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AirAsia Aims to Launch an App-Powered Flying-Taxi Business



AirAsia Aims to Launch an App-Powered Flying-Taxi Business

AirAsia’s co-founder and chief executive Tony Fernandes is seeking to launch an app-powered flying-taxi business as soon as next year. “We are working on that right now. I think we are about a year and a half away from launching,” Mr Fernandes said on Saturday.

Mr Fernandes was speaking in an online discussion as part of the Youth Economic Forum.

With the airline business taking a hit from the coronavirus pandemic, AirAsia has been expanding in the digital space. It launched a “super app” last year that offers services from travel and shopping to logistics and financial services.

“We took it as an opportunity, a once-in-a-lifetime chance to recast your business, re-look at things,” he told Bloomberg.

AirAsia expects to start its own e-hailing services for rides in April, Mr Fernandes said. The flying taxis it hopes to begin providing next year will come with as many as four seats and will be powered by a Quadcopter, he added.

Separately on Saturday, the company announced that it was partnering with a state agency called the Malaysian Global Innovation and Creativity Centre to develop an urban drone delivery service.

While AirAsia is looking for further opportunities to expand its services into new areas, Mr Fernandes is optimistic that air travel will soon rebound with the rollout of vaccination programmes. The group offers low-cost flights linking 22 countries, mostly in the Asia Pacific region.

“I hope interstate travel will start in the next two to three weeks” within Malaysia, he said. He expects international borders to start opening in July or August.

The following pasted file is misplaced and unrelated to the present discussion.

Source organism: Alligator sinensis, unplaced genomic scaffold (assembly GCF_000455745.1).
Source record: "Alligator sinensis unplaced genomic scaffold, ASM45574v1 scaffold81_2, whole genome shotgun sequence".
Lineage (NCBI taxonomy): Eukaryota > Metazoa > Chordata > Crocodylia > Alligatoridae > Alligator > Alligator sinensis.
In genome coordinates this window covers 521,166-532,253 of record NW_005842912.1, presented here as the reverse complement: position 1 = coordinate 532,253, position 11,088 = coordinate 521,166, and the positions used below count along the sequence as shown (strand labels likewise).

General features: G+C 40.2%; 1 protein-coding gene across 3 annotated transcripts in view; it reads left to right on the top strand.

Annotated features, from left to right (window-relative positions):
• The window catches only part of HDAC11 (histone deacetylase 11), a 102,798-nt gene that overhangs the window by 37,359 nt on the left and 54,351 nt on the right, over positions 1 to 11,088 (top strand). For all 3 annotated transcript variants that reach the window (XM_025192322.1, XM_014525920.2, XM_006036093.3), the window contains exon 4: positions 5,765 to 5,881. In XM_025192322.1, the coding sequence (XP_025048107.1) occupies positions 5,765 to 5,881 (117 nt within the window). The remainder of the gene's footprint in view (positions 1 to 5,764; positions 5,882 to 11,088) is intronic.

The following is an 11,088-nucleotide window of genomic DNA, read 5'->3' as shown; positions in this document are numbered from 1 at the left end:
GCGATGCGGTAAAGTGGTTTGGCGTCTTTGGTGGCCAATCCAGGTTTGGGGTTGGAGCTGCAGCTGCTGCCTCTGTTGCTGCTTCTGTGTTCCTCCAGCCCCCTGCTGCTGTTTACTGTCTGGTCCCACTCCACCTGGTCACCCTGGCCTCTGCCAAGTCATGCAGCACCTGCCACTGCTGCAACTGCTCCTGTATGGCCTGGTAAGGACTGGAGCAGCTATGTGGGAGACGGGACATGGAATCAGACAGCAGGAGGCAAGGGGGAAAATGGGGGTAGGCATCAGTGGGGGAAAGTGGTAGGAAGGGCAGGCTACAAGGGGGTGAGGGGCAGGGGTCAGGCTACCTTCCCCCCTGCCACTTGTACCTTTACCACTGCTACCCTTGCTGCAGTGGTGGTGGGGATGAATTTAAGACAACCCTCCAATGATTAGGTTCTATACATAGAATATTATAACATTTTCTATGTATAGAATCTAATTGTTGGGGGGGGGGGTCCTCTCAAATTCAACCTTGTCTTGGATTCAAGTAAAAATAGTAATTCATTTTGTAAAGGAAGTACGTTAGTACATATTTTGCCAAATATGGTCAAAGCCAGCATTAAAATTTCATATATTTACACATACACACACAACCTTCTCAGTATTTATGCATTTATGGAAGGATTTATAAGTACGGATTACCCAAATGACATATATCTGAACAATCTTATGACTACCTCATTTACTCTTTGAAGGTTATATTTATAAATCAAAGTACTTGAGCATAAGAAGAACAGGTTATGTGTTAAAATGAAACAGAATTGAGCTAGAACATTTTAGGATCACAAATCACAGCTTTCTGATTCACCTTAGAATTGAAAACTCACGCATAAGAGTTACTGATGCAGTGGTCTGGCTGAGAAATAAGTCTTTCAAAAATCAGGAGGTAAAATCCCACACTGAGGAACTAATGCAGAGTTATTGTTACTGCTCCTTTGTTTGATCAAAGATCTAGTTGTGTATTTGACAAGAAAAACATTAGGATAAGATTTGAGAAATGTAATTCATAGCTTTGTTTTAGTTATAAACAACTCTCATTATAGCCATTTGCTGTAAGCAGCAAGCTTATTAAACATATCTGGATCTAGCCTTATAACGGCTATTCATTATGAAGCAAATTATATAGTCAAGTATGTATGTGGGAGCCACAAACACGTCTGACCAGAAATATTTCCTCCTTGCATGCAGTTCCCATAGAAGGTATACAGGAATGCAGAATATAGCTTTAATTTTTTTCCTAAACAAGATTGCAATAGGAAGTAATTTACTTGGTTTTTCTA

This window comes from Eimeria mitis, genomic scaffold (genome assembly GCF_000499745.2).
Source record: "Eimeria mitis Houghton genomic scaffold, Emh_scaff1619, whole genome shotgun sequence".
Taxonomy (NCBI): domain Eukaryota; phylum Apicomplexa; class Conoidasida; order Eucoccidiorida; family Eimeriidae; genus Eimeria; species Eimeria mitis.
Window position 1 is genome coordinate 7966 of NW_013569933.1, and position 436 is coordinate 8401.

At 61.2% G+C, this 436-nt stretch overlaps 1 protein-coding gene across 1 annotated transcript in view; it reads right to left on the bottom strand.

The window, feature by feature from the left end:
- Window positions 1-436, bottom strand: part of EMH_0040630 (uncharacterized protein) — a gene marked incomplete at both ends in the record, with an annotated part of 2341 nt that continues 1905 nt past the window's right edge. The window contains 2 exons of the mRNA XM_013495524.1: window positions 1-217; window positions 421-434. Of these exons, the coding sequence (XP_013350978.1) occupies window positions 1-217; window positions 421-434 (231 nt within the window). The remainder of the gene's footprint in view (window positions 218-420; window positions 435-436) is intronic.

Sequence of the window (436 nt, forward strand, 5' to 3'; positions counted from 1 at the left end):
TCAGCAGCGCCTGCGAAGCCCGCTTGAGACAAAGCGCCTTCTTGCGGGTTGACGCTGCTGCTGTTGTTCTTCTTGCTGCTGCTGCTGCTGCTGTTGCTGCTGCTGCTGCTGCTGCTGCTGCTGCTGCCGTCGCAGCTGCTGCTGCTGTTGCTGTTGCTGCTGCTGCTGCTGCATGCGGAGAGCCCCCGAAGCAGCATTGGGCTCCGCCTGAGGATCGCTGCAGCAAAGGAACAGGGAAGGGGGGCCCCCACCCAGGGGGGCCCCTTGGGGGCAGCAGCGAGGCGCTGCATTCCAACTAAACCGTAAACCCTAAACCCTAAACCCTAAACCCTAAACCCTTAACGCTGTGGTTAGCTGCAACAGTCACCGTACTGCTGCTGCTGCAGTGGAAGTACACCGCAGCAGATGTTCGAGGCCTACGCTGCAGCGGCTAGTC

AirAsia and a Flying taxi drone

A drone big enough to carry human passengers was demonstrated in Guangzhou, China this week, and company behind it, eHang, hopes it will eventually work like the flying-taxi promised by science fiction.

According ot the company’s site, the eHang 216 flying-taxi has a top speed of 80 miles per hour and is autonomous, receiving signals via a 4G or 5G phone network from a command and control center.

It  can carry up to 485 pounds and has a range of up to 20 miles.

The craft is fully powered by electricity and can be charged in one hour, eHang says. It does not need a runway to take off. The company claims the autonomous flight technology eliminates any chance of failure caused by human error.

“Without any concern about controlling or operating the aircraft, the passengers can just sit and enjoy the journey,” eHang explains.

“We are thrilled that the CAAC [Civil Aviation Administration of China] and EHang took the lead on the world’s first commercial pilot operation approval of passenger-grade AAVs for air logistics uses. This approval is of great significance,” said EHang Founder, Chairman and CEO Hu Huazhi in a statement.


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